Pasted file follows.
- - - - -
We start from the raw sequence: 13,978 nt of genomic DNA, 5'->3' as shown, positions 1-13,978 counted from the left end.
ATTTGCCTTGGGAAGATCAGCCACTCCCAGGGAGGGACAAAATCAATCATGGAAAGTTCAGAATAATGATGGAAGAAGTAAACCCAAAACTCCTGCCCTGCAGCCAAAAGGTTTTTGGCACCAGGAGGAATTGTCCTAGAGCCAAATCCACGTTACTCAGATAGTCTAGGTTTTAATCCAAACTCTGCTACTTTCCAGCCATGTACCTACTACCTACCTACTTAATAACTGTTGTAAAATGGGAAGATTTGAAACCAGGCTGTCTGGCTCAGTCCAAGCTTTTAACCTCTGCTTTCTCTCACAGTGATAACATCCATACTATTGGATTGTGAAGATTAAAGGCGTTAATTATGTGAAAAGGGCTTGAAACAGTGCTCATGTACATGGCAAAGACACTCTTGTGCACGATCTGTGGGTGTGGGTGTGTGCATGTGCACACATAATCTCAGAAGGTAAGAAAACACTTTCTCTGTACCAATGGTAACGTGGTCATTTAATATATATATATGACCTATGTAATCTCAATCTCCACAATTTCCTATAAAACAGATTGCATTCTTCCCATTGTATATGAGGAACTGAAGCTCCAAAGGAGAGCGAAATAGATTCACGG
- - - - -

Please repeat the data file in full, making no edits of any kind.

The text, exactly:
We start from the raw sequence: 13,978 nt of genomic DNA, 5'->3' as shown, positions 1-13,978 counted from the left end.
ATTTGCCTTGGGAAGATCAGCCACTCCCAGGGAGGGACAAAATCAATCATGGAAAGTTCAGAATAATGATGGAAGAAGTAAACCCAAAACTCCTGCCCTGCAGCCAAAAGGTTTTTGGCACCAGGAGGAATTGTCCTAGAGCCAAATCCACGTTACTCAGATAGTCTAGGTTTTAATCCAAACTCTGCTACTTTCCAGCCATGTACCTACTACCTACCTACTTAATAACTGTTGTAAAATGGGAAGATTTGAAACCAGGCTGTCTGGCTCAGTCCAAGCTTTTAACCTCTGCTTTCTCTCACAGTGATAACATCCATACTATTGGATTGTGAAGATTAAAGGCGTTAATTATGTGAAAAGGGCTTGAAACAGTGCTCATGTACATGGCAAAGACACTCTTGTGCACGATCTGTGGGTGTGGGTGTGTGCATGTGCACACATAATCTCAGAAGGTAAGAAAACACTTTCTCTGTACCAATGGTAACGTGGTCATTTAATATATATATATGACCTATGTAATCTCAATCTCCACAATTTCCTATAAAACAGATTGCATTCTTCCCATTGTATATGAGGAACTGAAGCTCCAAAGGAGAGCGAAATAGATTCACGG